Jacksonville Chief of Police Adam Mefford gave the City Council an update last night following ongoing events in the 600 block of Prairie Street that included a recent drive-by shooting.
Mefford said he has been working with residents to help find ways to make the neighborhood safer going forward. He says during the process of an after-action review of the incidents, he feels there are some city ordinances that need to be looked at that can help alleviate future problems.
Mefford says one area that needs to be looked at is ordinances regarding rental properties. He says the number of rentals has increased over the last 20 years, and city officials need a way to be able to get out ahead of rental properties that are becoming a problem.
“The doesn’t always correlate to just because you have more rental properties then you have more problems. But it’s time to take a little bit of a look at some of those ordinances that go along with rental properties. And the reason I say that is that, as city officials, we are able to look at these properties before they become a problem to where we can have responsible tenants and accountability for landlords.
Looking at some of the other model cites that have been brought to my attention such as Aurora, Springfield, some of the Chicagoland suburbs, reviewing some of that, I think a lot of those ordinances would fit here locally with us.”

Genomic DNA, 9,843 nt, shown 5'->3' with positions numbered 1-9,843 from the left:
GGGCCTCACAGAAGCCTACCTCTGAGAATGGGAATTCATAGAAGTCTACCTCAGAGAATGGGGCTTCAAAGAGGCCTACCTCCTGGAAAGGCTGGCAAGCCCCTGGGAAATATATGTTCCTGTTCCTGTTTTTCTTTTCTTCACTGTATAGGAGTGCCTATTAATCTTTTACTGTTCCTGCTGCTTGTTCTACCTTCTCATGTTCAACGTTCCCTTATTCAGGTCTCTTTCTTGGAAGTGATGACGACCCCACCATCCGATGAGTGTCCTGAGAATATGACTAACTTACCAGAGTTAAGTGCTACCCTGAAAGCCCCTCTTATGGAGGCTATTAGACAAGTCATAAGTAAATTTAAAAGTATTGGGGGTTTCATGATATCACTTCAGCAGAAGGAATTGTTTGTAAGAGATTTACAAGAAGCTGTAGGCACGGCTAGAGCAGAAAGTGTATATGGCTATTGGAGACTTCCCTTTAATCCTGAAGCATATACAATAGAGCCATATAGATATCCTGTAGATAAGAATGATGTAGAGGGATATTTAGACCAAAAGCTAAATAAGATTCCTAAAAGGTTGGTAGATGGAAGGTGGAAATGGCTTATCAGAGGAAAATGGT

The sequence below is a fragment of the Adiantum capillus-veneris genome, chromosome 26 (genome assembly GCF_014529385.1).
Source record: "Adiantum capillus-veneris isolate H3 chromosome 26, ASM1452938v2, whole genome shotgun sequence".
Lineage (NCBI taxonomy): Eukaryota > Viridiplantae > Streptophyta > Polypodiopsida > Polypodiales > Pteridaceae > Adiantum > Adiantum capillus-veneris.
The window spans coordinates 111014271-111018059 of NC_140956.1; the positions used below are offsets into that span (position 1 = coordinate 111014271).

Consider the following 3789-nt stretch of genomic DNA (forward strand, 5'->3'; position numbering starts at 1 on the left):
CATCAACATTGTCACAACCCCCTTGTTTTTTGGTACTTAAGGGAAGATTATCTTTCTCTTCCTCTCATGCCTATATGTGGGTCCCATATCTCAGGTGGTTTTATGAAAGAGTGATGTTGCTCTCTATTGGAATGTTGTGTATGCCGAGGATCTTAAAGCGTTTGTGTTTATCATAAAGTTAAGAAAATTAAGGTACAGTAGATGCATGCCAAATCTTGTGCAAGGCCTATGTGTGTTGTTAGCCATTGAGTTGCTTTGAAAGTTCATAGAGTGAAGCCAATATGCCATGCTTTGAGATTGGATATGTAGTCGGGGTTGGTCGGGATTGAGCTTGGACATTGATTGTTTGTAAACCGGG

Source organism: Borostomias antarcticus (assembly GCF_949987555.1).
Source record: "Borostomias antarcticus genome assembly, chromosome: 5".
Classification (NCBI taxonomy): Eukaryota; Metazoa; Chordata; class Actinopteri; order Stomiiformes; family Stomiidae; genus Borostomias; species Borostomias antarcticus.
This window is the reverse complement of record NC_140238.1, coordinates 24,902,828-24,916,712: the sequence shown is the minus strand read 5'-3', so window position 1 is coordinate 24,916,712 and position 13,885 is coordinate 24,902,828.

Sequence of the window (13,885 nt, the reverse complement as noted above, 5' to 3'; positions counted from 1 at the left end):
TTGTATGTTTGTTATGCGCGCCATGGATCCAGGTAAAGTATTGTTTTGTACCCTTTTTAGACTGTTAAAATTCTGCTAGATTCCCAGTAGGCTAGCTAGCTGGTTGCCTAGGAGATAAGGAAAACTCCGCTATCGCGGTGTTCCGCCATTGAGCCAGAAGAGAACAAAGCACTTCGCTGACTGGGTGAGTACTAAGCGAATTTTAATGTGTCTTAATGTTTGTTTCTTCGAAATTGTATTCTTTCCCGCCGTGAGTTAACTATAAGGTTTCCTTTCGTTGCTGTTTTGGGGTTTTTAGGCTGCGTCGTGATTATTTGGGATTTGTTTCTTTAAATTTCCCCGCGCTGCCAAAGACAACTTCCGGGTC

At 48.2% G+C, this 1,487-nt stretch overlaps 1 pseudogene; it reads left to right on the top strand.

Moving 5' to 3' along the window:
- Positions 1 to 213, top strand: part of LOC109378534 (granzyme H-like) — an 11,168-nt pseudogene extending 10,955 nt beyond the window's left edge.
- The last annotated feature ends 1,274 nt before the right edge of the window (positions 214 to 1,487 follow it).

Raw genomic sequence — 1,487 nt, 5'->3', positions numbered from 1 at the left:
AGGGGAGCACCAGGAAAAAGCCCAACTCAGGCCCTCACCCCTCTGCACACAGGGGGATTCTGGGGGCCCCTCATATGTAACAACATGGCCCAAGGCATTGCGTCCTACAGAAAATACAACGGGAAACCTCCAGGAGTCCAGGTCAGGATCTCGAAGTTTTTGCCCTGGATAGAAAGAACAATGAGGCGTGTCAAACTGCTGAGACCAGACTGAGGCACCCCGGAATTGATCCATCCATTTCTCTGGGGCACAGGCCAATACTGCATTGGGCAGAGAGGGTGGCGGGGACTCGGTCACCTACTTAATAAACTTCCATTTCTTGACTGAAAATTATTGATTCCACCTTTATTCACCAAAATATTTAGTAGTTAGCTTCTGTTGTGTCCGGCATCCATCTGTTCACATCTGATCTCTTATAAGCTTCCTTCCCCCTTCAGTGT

Mefford says problem properties are not the norm, and usually are centered around an isolated incident or individual. He says he would like to see an ordinance that will help city officials address the problem properties and not blanket all rentals.
Mefford says another part that he began discussing with City Attorney Dan Beard a few months ago was looking into the city’s animal ordinance and how it can be updated.
“Pets in this community are a very important part of families. They are family, and what we need to do is be able to have an ordinance that protects responsible pet owners, and punishes irresponsible pet owners. So we don’t have problems with children not being able to play outside because the neighbor’s dog may attack, or you can’t walk your dog because you’re in fear of the neighbor’s dog.
Right now we have ordinances on the books, and I want to sit down with animal control and sit down with our officials and make sure that we are targeting problems, not blanket punishing people for being able to live free in their communities and their neighborhoods.”
Mefford says he is willing to work with both city officials and residents to help to work to shape the ordinances to become more in line with what the community is right now, to protect those neighborhoods, the streets, and the community as a whole before problems happen.